Not by copying it. By completing it. And that's what a real sequel should do. It's more complex and difficult to understand than the first part but it leads the story towards, without sounding reconstructed. It's not a 5 star-sequel to a masterpiece but an excellent surprise of 2006! Let O:M II grow on you and have a nice time!

Album rating: 8.5/10 points = 86 % on MPV scale = 4/5 stars

point-system: 0 - 3 points = 1 star / 3.5 - 5.5 points = 2 stars / 6 - 7 points = 3 stars / 7.5 - 8.5 points = 4 stars / 9 - 10 points = 5 stars

Review by Muzikman
4 stars Queensryche has done the unthinkable and released the sequel to Operation Mindcrime, the 80's metal-prog classic that made them legends. Operation Mindcrime II was a big chance to take. Regardless of the risk involved, they forged ahead anyway and it turned out very well. This release will help to add to the band's legacy and certainly stir up some interest in previous recordings. I love it when a band has enough balls to do something that everyone says will not work and then it works.

The storyline picks up where it left off and finalizes, well almost, everything some 20 years later. I have been following this band for a few years now and listened to the remastered back catalog and can say with certainty that they are rocking harder on this release than they ever have. With steady touring year after year and a consistent lineup with minimal changes, Queensryche has managed to stay on top of their game and release one of the best albums of their long and successful career.

There is tons of energy on this album along with the usual pounding rhythm section and heavy metal guitars ripping away on nearly every track. There are also some special guests; Ronnie James Dio provides his legendary vocals to "The Chase," helping Geoff Tate make it an instant Queensryche classic. There are two female voices in the mix as well, Pamela Moor and Tate's daughter Miranda. They both do an excellent job adding some taste and emotion to the storyline and music.

Progressive Metal does not get much better than this, Queensryche is hot as a pistol right now, and putting out an album like this will more than likely pull in an entirely new legion of fans, continually adding to their legacy and making their fan base one of the largest in the genre. These guys are the old masters now, not too many bands are as tight and have the following that they do. Is this where the story ends now? Will there be a number 3 someday? You just never know.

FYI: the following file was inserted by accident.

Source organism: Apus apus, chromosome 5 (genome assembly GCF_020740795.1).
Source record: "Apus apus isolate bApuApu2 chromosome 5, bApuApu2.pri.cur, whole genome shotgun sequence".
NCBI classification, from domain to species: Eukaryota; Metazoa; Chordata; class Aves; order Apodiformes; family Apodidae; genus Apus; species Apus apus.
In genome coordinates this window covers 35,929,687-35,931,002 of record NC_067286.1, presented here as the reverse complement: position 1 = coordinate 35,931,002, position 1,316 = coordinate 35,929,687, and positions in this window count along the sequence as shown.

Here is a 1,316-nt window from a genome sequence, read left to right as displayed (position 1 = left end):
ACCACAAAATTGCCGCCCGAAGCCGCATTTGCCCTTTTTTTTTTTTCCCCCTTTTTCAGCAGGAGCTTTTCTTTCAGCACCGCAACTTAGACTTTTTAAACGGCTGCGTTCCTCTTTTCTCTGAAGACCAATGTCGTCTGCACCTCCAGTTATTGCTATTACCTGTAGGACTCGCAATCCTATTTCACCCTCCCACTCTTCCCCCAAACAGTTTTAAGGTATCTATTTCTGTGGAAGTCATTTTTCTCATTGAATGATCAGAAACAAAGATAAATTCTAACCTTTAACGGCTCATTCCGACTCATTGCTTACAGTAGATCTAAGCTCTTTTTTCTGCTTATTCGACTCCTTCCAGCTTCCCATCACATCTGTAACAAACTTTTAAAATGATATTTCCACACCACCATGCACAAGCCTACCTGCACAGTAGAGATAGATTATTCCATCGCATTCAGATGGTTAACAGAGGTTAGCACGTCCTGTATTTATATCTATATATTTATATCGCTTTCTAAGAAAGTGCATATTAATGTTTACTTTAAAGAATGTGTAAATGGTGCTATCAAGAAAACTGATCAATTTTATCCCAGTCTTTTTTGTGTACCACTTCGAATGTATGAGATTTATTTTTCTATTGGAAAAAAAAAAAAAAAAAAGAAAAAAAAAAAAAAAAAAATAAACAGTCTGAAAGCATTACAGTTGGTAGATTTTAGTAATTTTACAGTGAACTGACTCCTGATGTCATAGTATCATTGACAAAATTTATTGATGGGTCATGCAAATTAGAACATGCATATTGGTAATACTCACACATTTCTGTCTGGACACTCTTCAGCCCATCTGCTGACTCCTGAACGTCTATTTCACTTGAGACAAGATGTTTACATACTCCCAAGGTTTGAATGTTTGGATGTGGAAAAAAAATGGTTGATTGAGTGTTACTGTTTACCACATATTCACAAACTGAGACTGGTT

© Keith "MuzikMan"

April 23, 2006

Review by WaywardSon
3 stars The first time I listened to this album I felt quite dissapointed. I felt like it was just a cheesy way to cash in and put it aside for about three weeks. Now, the more I listen to it the better it seems to get!

The Producer, Jason Slater has done quite a remarkable job on this album. Listening on headphones, I started to really appreciate the sound of Scott Rockenfield´s drumming (a very underrated drummer) and gradually I began to realize just how much work went into this album. Lets face it, releasing a sequel to Mindcrime was a huge risk! Queensryche is still a band that doesn´t just "go with the flow" and mastermind Geoff Tate is very unpredictable!

The twin lead guitar solos, the duets with Tate and Pamela Moore, Ed Jackson´s dirty bass sound and the catchy melodies are all here on this album. There are some really strong tracks on this album. The opening instrumental "Freiheit Ouverture" sets the scene perfectly for the songs about to follow. "The Hands" sounds like it could be on the first Mindcrime album. Geoff Tate does a duet with the one and only Ronnie James Dio on the song "The Chase" which is simply brilliant the way in which their voices "entwine" around each other. "Fear City Slide" is a very positive song about "Nikki" rising above all his problems. The duet with Pamela Moore on "All the promises" sees Nikki and Sister Mary looking back on their lives and realizing their love for one another was right in front of their noses!

There are seventeen songs on this album which gives room for a lot of mood swings that the band takes the listener through. Starting with Nikki´s release from prison, to his (slowly building up) hatred of Doctor X, to his eventual confrontration, and then killing of Doctor X, finishing up with how he has to carry on with his life and find peace within himself.

But there are also some very average to below average songs on this album, sometimes sounding very forced and trying to recapture the atmoshere of the first Mindcrime album.

The burning question everyone asks is ;Is it as good as the first Operation Mindcrime? No, it isn´t. It´s not bad, but far from excellent.

Review by semismart
5 stars Almost twenty years later, the release of the follow up to Queensryche's monumental creation, Operation Mindcrime had music lovers in general and Operation Mindcrime lovers specifically drooling.

So does Operation Mindcrime II, measure up to the original? That's what I'm here to discuss.

Operation Mindcrime I

Obviously, before Mindcrime II there was a Mindcrime I, so let's revisit I, before we get to II.

Nikki is an impressionable sociopath whom the evil "Doctor X" addicted to drugs, becoming his supplier. The agenda of Dr. X, the leader of "The Order" is unclear but his control of the suggestible Nikki is complete, and he compels Nikki to go on a mini crime spree, even assassinating a U.S. senator in the Doctor's behalf.

Niki is also involved with an ex-whore turned nun named Mary, emotionally and sexually, who is really the only positive influence in his life. The Doctor knows this. Worried that he may have confided in Mary and wanting to eliminate her influence, Dr. X orders Nikki to assassinate Sister Mary and the priest too, which in a drugged stupor, he does.